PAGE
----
Here’s how one of Minute Maid's iconic figures has adapted to MLB's most challenging season
Even Bobby Vasquez was surprised to learn that he is considered "essential personnel" of the Houston Astros organization and his attendance will be required at all Minute Maid Park home games this strange, coronavirus-afflicted baseball season. After all, Vasquez isn't a player, coach, media, or member of the Astros medical or front office staff.
Vasquez drives the train perched high atop the left field wall at the ballpark. Dressed in his finest Casey Jones overalls and orange Astros T-shirt, Vasquez celebrates every Astros home run and great defensive play with waves and dances, whoops and hollers, and bells and whistles as his train chugs along a 190-foot track at a speedy 2.5 mph.
SportsMap's Will Doctor recently had a chance to catch up with train engineer, "Bobby Dynamite."
"I had no idea that they would call me back to be part of the 2020 season," Vasquez said. "I heard that only essential people would be allowed in the stadium for games and I didn't think that I was essential."
Vasquez said he had a personal struggle whether to accept the invitation. His mother is deemed high risk for COVID-19 and is staying at Vasquez's house for her safety."If anything happens that jeopardizes her, then some tough decisions will have to be made. I haven't missed a game since 2003," Vasquez said.
In his "real life", Vasquez is the editor in chief of IFMA's Facility Management Journal (FMJ) which covers the facility management industry.
Vasquez became the train engineer in 2001, a year after the Astros ballpark opened as Enron Field. He was an intern in the team's promotion department when the original train operator left the job. Vasquez said he was in the "right place at the right time." Vasquez missed one game in 2002 for his grandmother's funeral, and 12 games after being injured in a car crash in 2003. That was the last time the Astros played a home game without "Bobby Dynamite" cheering on fans.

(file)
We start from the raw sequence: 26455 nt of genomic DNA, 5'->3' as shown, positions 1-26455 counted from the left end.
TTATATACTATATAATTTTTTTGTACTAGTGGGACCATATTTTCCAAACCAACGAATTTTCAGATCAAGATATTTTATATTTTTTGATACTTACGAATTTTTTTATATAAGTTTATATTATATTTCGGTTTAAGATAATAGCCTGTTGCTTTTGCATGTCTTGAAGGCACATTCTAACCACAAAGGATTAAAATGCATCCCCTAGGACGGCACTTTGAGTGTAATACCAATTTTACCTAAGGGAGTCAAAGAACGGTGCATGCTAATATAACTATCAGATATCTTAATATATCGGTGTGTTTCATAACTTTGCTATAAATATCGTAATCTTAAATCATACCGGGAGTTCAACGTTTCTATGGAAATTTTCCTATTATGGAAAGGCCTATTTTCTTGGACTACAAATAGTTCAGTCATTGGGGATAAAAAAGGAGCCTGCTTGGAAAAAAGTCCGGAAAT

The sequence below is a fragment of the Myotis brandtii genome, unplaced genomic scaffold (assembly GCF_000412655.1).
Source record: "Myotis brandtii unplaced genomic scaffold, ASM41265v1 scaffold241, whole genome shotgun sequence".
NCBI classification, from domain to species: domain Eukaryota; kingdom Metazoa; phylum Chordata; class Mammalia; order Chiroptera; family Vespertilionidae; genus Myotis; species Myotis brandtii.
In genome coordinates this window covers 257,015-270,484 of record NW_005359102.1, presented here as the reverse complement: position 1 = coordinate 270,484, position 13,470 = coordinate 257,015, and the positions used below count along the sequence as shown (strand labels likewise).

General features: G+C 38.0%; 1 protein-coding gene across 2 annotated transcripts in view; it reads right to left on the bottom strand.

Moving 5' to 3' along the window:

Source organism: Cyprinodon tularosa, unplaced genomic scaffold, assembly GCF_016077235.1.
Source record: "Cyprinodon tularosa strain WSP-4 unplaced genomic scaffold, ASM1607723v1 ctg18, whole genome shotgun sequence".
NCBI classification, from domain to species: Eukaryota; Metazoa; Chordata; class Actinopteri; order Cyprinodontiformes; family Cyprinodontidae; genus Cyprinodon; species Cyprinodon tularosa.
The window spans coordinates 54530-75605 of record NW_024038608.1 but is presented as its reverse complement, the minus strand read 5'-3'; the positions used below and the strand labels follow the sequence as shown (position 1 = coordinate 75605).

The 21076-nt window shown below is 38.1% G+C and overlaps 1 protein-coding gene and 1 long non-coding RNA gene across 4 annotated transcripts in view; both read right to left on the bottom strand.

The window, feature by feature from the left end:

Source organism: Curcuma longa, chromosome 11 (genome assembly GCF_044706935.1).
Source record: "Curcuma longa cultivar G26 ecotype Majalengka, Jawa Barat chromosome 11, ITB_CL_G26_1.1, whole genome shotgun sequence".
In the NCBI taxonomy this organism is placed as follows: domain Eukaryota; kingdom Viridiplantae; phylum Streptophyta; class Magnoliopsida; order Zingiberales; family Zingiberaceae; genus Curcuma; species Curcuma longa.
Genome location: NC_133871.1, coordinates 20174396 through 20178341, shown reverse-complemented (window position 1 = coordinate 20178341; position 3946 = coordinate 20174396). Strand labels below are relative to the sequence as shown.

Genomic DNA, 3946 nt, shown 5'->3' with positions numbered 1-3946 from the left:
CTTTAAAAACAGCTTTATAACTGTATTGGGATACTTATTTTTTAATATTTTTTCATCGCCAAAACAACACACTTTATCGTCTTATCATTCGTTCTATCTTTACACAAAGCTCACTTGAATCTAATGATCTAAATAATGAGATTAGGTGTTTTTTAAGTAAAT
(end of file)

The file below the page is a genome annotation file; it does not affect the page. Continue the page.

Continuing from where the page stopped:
Now in his 20th season as the Astros train engineer, Vasquez said this season's games aren't much different from normal - after the umpire yells "Play Ball!" However, getting to his office (the train) involves more security checks and safety measures than previous seasons.
#RallyMasks.... ACTIVATED!!!#ForTheH pic.twitter.com/k0TdV9qwRJ
— Astros #WearYourMask Guy 😷🚂⚾️ (@AstrosTrainGuy) July 26, 2020
"When I get to the ballpark, which is earlier than before, I go through the onsite safety screening. Once all of that is taken care of, I can start my day, which consists of a meeting and sitting around waiting for the game to start," Vasquez said. Once he climbs aboard the train, a security guard locks the door behind him. Vasquez has no access to concession stands or restrooms. To answer your question, yes, he has a "relief bottle," but he's used it only five times in two decades.
Vasquez cherishes how the sound of his train has become a Minute Maid Park tradition.
"Honestly, it's just the amazing experience of being up there. There are some games and plays that stick out, like all the playoff walk-offs and other historic moments. But really, I've come to appreciate getting to see all those moments from a vantage point that no one else does. It's neat watching the replays and seeing the guys celebrate, the fans going nuts, and in the background you can hear the train. In its own small way the train and I become part of history," Vasquez said.
Vasquez says driving the train is his dream job.
"Like any kid in the '80s in Houston, I had a shrine to Nolan Ryan in my room. Why? Because that was what you did," Vasquez said. "Obviously the greatest moment was 2017 when we won the World Series. The whole season was crazy. A lot was expected from our team, so the pressure was always on. It felt like anything less than a World Series title would fall short of our goal. Throw in the emotions of the flood that year, and the uncertainty that followed, and it was a roller coaster."
Major League baseball is undecided whether fans will be allowed into stadiums later this season. Vasquez said the sight of empty stands while the sounds of a full stadium blare from loudspeakers is "surreal."
"This season is beyond strange. So much of the excitement of baseball is created by fans. Of course, I am personally excited for a big base hit or a good play. That still gets me pumped up and you can see how excited the players are. But I miss sharing those moments with 40,000 fans in the ballpark. I can't wait for the day when fans can safely return to the ballpark," Vasquez said.